The challenges of transiting out of conflict and fragility are significant, and current ways of working in these environments have generated limited results. 1.5 billion people are affected by conflict and fragility. About 70% of all states that feature fragility have seen conflict since 1989. 25% of ODA is spent in fragile and conflict-affected contexts, but it is volatile and concentrated on just 8 partners. These countries are also furthest away from achieving the MDGs. We must change our ways of working together.
A dialogue to achieve better results in fragile states
The International Dialogue on Peacebuilding and Statebuilding was established in 2008 in Accra, in response to the need for a better and more focused effort to address the challenges of conflict and fragility.
It is the first forum to bring together countries affected by conflict and fragility and their international partners to identify, agree and realise more effective ways of supporting transitions out of fragility and building peaceful states. More than 40 countries and international organisations currently take part in the International Dialogue.
The International Dialogue is based on the principles that successful transitions in conflict-affected and fragile countries require national ownership and leadership, strong international support and partnership. Its Secretariat is hosted by the OECD Development Assistance Committee.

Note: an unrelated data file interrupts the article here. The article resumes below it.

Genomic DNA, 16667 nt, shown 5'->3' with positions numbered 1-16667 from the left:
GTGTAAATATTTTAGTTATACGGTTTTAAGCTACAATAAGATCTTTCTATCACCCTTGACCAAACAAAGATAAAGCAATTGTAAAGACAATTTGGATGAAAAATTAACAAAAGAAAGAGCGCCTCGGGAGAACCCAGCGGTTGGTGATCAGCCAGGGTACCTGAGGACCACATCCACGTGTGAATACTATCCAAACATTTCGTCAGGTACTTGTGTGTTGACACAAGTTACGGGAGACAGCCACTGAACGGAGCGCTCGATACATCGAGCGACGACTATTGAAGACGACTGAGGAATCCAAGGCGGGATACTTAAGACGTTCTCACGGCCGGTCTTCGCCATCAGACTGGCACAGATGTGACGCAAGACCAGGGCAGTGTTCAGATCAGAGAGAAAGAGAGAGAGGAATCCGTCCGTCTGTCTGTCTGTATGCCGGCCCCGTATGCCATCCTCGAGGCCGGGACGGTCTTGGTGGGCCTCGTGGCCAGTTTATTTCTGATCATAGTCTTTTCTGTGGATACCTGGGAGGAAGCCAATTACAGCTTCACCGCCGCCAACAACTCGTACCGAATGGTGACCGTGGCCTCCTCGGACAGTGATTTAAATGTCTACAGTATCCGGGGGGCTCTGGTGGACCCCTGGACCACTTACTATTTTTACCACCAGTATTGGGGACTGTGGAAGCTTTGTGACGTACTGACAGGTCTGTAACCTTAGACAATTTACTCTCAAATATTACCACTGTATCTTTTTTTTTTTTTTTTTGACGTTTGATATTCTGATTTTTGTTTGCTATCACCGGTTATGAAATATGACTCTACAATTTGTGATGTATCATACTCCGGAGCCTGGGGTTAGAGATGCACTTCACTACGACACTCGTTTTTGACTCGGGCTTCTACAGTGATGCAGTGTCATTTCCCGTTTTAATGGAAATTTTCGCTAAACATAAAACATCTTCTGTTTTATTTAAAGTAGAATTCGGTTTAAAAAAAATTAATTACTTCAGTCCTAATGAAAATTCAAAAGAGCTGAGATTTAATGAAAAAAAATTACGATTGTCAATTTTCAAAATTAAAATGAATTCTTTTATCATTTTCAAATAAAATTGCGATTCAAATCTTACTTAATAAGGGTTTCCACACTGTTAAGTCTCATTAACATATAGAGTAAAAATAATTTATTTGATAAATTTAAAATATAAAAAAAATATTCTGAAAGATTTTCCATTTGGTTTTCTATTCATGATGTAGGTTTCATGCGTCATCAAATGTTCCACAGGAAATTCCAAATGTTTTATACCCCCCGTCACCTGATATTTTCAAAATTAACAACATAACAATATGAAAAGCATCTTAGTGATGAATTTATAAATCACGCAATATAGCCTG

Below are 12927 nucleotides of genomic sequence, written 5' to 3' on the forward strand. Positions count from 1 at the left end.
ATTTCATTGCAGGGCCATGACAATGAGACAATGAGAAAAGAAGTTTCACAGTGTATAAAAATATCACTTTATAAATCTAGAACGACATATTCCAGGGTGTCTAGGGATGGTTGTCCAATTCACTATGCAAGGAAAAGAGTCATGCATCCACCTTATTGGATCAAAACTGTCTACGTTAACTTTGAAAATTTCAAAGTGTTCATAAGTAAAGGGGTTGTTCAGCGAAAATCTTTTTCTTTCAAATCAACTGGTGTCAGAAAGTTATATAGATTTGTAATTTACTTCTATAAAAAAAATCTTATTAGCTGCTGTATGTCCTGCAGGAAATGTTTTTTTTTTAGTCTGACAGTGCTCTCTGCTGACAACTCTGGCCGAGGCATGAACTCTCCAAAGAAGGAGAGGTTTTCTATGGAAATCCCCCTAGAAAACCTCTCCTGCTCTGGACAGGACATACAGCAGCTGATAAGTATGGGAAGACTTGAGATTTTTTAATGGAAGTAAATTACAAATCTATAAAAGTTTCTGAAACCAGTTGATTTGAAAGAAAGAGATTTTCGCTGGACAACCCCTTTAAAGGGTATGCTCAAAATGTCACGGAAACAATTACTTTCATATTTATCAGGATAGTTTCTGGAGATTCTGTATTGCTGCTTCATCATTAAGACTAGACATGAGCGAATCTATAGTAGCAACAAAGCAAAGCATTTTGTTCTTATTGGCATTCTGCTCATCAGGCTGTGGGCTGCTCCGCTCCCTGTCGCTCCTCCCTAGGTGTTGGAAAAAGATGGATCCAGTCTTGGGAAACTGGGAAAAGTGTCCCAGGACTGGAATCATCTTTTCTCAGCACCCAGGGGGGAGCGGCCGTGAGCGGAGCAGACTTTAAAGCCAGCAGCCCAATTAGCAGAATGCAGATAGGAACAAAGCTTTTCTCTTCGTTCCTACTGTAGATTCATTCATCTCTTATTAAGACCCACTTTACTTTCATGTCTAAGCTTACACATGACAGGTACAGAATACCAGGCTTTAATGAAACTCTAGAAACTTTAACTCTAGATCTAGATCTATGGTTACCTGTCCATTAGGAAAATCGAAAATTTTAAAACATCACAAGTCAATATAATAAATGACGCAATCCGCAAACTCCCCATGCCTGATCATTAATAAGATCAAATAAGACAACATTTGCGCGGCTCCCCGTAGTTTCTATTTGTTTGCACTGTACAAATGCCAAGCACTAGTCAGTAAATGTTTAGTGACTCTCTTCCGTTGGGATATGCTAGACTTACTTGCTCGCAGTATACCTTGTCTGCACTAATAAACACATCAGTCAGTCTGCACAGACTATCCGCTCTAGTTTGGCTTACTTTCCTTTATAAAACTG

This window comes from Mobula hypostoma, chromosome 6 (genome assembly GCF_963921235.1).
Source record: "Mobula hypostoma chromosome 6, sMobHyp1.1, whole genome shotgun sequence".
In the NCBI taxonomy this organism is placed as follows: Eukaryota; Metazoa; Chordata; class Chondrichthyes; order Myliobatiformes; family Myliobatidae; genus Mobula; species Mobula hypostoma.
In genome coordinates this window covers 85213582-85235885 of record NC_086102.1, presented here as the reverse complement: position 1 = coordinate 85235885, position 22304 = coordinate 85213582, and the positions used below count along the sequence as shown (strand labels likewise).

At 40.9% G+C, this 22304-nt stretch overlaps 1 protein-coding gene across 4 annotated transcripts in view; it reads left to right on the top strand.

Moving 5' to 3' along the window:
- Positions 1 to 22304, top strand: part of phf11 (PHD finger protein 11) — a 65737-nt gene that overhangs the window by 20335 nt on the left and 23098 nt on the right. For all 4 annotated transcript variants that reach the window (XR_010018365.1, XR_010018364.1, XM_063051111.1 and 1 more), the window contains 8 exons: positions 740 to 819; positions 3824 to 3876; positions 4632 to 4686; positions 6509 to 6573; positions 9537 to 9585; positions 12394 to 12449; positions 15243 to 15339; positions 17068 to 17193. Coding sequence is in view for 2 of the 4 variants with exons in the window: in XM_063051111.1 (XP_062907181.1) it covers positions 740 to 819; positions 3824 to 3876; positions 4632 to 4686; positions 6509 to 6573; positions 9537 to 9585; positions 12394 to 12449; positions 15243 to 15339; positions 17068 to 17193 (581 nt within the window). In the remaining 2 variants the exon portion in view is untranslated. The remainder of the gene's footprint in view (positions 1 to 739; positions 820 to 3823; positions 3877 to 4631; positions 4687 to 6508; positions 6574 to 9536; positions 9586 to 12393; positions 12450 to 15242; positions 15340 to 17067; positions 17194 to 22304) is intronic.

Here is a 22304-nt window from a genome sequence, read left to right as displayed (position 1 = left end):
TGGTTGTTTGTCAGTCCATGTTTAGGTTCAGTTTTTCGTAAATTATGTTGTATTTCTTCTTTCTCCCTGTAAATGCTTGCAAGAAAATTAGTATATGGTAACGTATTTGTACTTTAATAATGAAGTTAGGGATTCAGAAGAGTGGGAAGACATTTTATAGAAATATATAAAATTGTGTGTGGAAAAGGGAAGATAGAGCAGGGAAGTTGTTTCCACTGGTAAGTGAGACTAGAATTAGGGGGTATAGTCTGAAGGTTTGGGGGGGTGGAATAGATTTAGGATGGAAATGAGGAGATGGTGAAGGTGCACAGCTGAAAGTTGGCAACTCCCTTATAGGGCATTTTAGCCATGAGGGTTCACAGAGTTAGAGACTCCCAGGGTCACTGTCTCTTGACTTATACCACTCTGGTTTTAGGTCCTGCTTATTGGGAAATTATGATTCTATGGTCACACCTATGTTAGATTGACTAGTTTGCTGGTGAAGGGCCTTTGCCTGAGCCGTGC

What will the Dialogue change?
Members of the International Dialogue have agreed to a New Deal for Engagement in Fragile States (11/2011), which builds on the Dili Declaration, the g7+ Statements and on the Monrovia Roadmap. Three elements make this New Deal the needed innovation for engagement in conflict-affected and fragile situations:
It establishes five Peacebuilding and Statebuilding Goals (PSGs) as an important foundation to enable progress toward the MDGs, and to guide (inter)national efforts and resources.
It sets out new terms of engagement to support countryowned and -led transitions out of fragility (FOCUS).
It outlines a series of commitments to achieve better results (TRUST).
Our challenges now are to deliver the New Deal, to maintain an open dialogue, and to build new partnerships in support of it.
Implementation: Over the coming years, International Dialogue members will undertake the necessary actions and reforms to implement the New Deal. Concrete results require a focus at the country level. Some policy and political changes will require focus at the global level. It will be key to effectively monitor what works, and to swiftly adjust what does not.
Dialogue: Change processes are complex and political. They require inclusive leadership and open dialogue. We will maintain and enrich the critical dialogue we need to realise better results in transitions out of conflict and fragility.
New partnerships: Fragility, difficult political transitions and widespread violence put the prosperity and lives of millions of people at risk worldwide, on all continents. There is much we can learn and much we can share. Hence, we will look for new partners to work with us in this enterprise.
The International Dialogue will continue to provide a platform that enables dialogue, learning and that stimulates initiatives that seek to help build peaceful states.
The International Network on Conflict and Fragility (INCAF)
Task Team on South-South Co-operation